I have no memories of the lunch ladies from my childhood. I remember a large ice cream scooper slopping mealy mashed potatoes onto my plastic, segmented tray. Then watching the spuds mushed down with the back of the scoop so the next gal with a ladle-dripping helping of gravy could fill up the well.
But sadly I have no recollection of the hands (or faces) that fed me.
The lunch ladies were mere props to my friends and me — the scenery of the grand cafeteria stage. Maybe it was because they never left their positions behind the counter. Or perhaps they grew weary of trying to get students to say “thank-you” or “please.” Or maybe I was a regular kid and didn’t pay attention to them because they were adults.
Recently, I volunteered again to assist in my kids’ cafeteria for one shift. That’s six grades of hungry, loud children filing in and out for three hours. Sound like sensory overload? Yes, but I remembered from previous years that I was up for the challenge.
The first year I volunteered, my young girls and I had just completed reading “Junie B. First Grader … Boss of Lunch” for our bedtime story. Barbara Parks’ “Junie B. Jones” books always made us laugh. In this one, Junie befriends the lunch lady of her elementary school. “Gladys Guffman” was an affable character, who was mentioned in several other books. Any child who loved this popular series knew of her.
Dressed for the part, I donned an apron, reading glasses and a hair net. I was what they call in the food service world, “One hot dish.”
“Ma’am, parents don’t need to wear a hair net,” whispered the head cook from the kitchen.
“I’m Gladys Guffman, the lunch lady.” Crickets began their faint song. “You know the gal from the Junie B. Jones books?” Still nothing.
Apparently, the staff had never read the books, so I skulked over to clean tables and spills for the remainder of my shift.
This year, I decided to be more present with the children. I didn’t really know where that was going to take me; but I knew if I closely observed their patterns, a story for my Goofy Bucket List was bound to arise.
I was assigned the condiment cart. This is an area where all the children come after purchasing their food — if they need ketchup, butter, salad dressing and/or utensils.
After watching what every child grabbed, I thought I would speed up the process by making “packets” for the kids, consisting of a plastic spoon and fork, a straw and an extra napkin. This way I could interact with each child.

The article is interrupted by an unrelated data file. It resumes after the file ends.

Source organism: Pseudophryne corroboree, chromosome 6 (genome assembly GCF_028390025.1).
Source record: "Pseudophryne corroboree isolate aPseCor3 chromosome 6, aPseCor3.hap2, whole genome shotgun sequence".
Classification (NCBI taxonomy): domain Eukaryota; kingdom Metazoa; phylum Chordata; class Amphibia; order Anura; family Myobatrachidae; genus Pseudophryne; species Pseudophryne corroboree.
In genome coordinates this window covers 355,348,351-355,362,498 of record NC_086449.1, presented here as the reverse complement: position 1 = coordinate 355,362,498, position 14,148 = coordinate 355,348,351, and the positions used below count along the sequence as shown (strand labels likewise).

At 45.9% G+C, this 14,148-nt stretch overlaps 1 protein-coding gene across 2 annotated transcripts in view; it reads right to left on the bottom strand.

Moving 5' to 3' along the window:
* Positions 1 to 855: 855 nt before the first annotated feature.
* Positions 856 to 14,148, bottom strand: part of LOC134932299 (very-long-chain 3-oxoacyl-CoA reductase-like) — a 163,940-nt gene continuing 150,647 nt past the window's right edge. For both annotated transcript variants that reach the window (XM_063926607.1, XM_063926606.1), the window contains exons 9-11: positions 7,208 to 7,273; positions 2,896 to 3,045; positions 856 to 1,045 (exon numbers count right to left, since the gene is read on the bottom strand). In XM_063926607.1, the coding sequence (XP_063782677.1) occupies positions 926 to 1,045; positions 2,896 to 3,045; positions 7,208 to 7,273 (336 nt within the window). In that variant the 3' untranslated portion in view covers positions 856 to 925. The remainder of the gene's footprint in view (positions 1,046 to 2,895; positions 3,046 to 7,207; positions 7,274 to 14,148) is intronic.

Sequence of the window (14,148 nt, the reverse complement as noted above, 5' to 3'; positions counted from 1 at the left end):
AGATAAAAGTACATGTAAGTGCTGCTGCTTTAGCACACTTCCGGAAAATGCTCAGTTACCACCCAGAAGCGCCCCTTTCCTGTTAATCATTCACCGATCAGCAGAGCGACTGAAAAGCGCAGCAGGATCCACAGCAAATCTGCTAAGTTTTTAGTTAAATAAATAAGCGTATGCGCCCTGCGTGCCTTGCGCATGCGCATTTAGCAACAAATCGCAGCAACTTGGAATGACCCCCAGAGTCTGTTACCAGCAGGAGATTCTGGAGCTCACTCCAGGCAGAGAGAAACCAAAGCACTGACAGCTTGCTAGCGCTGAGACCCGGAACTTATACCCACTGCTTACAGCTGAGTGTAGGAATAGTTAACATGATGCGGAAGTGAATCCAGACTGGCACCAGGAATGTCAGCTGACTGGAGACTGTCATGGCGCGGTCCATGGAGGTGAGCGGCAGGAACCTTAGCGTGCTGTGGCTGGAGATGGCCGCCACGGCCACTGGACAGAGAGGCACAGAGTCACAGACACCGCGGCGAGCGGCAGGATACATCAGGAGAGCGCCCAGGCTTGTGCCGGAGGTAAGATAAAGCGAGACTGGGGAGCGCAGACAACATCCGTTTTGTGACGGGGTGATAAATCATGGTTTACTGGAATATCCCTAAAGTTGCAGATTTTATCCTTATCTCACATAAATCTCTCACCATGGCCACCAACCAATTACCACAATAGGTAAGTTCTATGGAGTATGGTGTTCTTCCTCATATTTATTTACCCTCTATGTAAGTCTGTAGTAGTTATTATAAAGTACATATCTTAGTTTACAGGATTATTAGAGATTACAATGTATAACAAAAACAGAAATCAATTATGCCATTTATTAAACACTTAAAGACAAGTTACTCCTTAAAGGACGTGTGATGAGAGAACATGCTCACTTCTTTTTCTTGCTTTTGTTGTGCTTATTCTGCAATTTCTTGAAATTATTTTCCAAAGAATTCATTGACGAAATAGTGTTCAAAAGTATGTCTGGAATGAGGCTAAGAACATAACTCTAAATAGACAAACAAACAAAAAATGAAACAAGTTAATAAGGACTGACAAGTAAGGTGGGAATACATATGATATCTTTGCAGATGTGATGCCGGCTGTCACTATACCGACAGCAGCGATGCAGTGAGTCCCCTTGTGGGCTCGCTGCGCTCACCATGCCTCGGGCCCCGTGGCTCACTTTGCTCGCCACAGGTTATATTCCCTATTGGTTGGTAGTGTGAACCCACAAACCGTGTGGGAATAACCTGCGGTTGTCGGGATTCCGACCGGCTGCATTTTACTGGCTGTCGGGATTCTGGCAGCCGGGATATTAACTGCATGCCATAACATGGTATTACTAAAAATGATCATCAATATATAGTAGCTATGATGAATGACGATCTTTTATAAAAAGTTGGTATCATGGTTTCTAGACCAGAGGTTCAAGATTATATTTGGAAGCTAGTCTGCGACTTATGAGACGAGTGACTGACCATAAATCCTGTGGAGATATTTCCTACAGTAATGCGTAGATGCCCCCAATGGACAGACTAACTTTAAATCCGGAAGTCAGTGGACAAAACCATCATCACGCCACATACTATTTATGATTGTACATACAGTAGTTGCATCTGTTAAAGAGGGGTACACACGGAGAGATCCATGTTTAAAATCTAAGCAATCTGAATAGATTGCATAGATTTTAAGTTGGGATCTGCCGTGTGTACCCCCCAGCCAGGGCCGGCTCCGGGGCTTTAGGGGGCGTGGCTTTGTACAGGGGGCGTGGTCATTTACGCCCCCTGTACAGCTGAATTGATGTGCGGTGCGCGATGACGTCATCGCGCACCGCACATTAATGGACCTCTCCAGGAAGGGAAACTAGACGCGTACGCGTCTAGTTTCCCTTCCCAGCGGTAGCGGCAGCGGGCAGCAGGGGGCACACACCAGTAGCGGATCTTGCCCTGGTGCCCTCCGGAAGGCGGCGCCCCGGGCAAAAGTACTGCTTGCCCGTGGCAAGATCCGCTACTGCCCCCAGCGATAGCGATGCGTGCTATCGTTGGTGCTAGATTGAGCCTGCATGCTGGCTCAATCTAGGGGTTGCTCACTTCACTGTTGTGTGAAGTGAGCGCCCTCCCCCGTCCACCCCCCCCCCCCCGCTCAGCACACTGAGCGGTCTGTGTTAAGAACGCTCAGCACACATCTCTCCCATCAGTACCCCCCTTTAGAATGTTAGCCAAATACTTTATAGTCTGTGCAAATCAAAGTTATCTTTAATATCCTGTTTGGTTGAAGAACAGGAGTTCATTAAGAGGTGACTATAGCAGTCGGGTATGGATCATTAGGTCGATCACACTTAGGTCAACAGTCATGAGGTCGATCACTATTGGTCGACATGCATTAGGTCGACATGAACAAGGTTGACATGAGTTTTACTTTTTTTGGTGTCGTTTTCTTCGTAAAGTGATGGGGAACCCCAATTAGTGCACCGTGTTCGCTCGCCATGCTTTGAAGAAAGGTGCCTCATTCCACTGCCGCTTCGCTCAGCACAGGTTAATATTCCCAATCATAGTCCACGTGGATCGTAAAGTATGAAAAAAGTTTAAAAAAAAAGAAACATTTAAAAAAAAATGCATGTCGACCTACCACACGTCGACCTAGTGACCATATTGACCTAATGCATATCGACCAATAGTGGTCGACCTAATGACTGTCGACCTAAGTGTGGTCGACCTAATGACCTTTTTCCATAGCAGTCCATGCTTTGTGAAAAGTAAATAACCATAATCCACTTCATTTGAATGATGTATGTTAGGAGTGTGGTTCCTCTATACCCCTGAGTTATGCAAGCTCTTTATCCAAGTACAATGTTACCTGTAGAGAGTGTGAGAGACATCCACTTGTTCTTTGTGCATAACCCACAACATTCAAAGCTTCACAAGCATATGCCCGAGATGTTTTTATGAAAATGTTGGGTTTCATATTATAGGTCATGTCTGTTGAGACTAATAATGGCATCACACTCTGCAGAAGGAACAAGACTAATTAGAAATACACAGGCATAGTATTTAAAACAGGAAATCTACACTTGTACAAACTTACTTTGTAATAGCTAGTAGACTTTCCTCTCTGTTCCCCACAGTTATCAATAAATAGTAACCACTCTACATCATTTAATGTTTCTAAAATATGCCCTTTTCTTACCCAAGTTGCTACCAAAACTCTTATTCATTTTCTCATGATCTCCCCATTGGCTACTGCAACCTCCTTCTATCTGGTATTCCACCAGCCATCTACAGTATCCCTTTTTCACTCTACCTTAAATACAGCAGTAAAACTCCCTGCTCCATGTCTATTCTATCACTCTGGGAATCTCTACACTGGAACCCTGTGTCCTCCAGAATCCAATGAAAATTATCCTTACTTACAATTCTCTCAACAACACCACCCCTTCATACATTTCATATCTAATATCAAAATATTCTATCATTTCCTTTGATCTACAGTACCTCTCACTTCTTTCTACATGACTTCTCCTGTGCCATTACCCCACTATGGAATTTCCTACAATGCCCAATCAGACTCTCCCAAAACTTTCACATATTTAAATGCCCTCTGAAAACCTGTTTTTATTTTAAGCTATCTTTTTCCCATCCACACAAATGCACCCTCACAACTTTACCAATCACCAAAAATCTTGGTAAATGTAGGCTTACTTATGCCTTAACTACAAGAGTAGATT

As I handed them their packet, they looked up at me surprised and thanked me for their disposable gift. What a fun experience this would be!
That is, until the kindergartners arrived.
Such sweet, darlings they are at that age. However, little did I know the youngest of the students would dis me. Not one of the kindergartners would take a packet from me.
“Would you like a packet?”
Without acknowledgment, they would forage to find a fork before hustling away from me.
“Do you need a straw or napkin?” I asked in my sweetest tone to the back of their heads.
Not even an answer. They clammed up, maneuvered around my extended hand to take the same things I was trying to hand them. Perhaps these kids were well taught to avoid talking to strangers. Maybe they had to stay on task like their teacher asked of them. Possibly they were demonstrating their independence by giving me the cold shoulder.
Damaged and betrayed, I turned my frown upside down and quickly added more “fun” to my job. I started charging the other grades for napkins and ketchup. I was just playing with them, not conning them.
However, I quickly learned not to use sarcasm unless the kid is in third grade. Many younger kids shot me the evil eye. A few yelled at me that it wasn’t fair or constitutional (or something like that). And then there were the sweet things who rolled their eyes at me, to preview their superior adolescent skills. Much luck to their parents in middle school!
By the end of my cafeteria experience, I had learned some important life lessons. No two kids are alike, sporks need to make a comeback for being the greatest eating utensil, and never order the mashed potatoes.
Other than that, I was glad to get out of there after my three hours. Also, I’m thankful there are people willing to take on these tedious roles. Because for them, it’s all gravy!